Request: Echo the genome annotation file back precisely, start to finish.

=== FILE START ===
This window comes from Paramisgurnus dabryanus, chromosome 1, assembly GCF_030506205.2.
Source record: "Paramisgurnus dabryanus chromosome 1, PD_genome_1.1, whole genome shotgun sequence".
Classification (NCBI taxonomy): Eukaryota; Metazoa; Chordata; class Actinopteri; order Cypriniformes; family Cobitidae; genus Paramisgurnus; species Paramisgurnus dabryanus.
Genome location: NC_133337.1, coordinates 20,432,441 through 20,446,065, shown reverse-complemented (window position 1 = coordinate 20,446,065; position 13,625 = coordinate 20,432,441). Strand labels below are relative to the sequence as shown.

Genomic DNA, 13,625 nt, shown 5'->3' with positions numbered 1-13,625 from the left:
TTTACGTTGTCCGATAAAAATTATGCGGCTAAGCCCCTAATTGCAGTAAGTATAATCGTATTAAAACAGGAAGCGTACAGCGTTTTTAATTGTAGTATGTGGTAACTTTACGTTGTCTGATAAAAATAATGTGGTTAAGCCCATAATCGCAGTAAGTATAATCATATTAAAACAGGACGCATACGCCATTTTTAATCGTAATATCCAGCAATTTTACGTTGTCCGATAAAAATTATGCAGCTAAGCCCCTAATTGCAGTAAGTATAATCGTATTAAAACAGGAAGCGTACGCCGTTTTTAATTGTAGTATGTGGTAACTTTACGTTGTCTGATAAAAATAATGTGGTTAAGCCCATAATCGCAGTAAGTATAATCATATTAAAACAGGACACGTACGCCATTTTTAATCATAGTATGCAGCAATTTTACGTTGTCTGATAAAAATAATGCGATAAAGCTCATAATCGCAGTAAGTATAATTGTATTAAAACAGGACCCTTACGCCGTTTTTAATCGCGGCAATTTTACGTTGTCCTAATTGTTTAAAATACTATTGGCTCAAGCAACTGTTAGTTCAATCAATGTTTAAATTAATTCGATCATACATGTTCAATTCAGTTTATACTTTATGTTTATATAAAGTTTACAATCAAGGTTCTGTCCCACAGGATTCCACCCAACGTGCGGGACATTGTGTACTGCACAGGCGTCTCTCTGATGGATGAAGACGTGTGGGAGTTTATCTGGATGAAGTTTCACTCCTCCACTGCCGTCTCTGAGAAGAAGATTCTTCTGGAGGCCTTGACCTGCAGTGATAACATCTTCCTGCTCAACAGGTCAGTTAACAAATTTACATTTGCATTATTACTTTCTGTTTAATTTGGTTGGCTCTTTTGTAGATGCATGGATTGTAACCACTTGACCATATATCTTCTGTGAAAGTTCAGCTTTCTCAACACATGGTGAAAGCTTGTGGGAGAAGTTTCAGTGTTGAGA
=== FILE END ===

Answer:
This window comes from Paramisgurnus dabryanus, chromosome 1, assembly GCF_030506205.2.
Source record: "Paramisgurnus dabryanus chromosome 1, PD_genome_1.1, whole genome shotgun sequence".
Classification (NCBI taxonomy): Eukaryota; Metazoa; Chordata; class Actinopteri; order Cypriniformes; family Cobitidae; genus Paramisgurnus; species Paramisgurnus dabryanus.
Genome location: NC_133337.1, coordinates 20,432,441 through 20,446,065, shown reverse-complemented (window position 1 = coordinate 20,446,065; position 13,625 = coordinate 20,432,441). Strand labels below are relative to the sequence as shown.

Genomic DNA, 13,625 nt, shown 5'->3' with positions numbered 1-13,625 from the left:
TTTACGTTGTCCGATAAAAATTATGCGGCTAAGCCCCTAATTGCAGTAAGTATAATCGTATTAAAACAGGAAGCGTACAGCGTTTTTAATTGTAGTATGTGGTAACTTTACGTTGTCTGATAAAAATAATGTGGTTAAGCCCATAATCGCAGTAAGTATAATCATATTAAAACAGGACGCATACGCCATTTTTAATCGTAATATCCAGCAATTTTACGTTGTCCGATAAAAATTATGCAGCTAAGCCCCTAATTGCAGTAAGTATAATCGTATTAAAACAGGAAGCGTACGCCGTTTTTAATTGTAGTATGTGGTAACTTTACGTTGTCTGATAAAAATAATGTGGTTAAGCCCATAATCGCAGTAAGTATAATCATATTAAAACAGGACACGTACGCCATTTTTAATCATAGTATGCAGCAATTTTACGTTGTCTGATAAAAATAATGCGATAAAGCTCATAATCGCAGTAAGTATAATTGTATTAAAACAGGACCCTTACGCCGTTTTTAATCGCGGCAATTTTACGTTGTCCTAATTGTTTAAAATACTATTGGCTCAAGCAACTGTTAGTTCAATCAATGTTTAAATTAATTCGATCATACATGTTCAATTCAGTTTATACTTTATGTTTATATAAAGTTTACAATCAAGGTTCTGTCCCACAGGATTCCACCCAACGTGCGGGACATTGTGTACTGCACAGGCGTCTCTCTGATGGATGAAGACGTGTGGGAGTTTATCTGGATGAAGTTTCACTCCTCCACTGCCGTCTCTGAGAAGAAGATTCTTCTGGAGGCCTTGACCTGCAGTGATAACATCTTCCTGCTCAACAGGTCAGTTAACAAATTTACATTTGCATTATTACTTTCTGTTTAATTTGGTTGGCTCTTTTGTAGATGCATGGATTGTAACCACTTGACCATATATCTTCTGTGAAAGTTCAGCTTTCTCAACACATGGTGAAAGCTTGTGGGAGAAGTTTCAGTGTTGAGA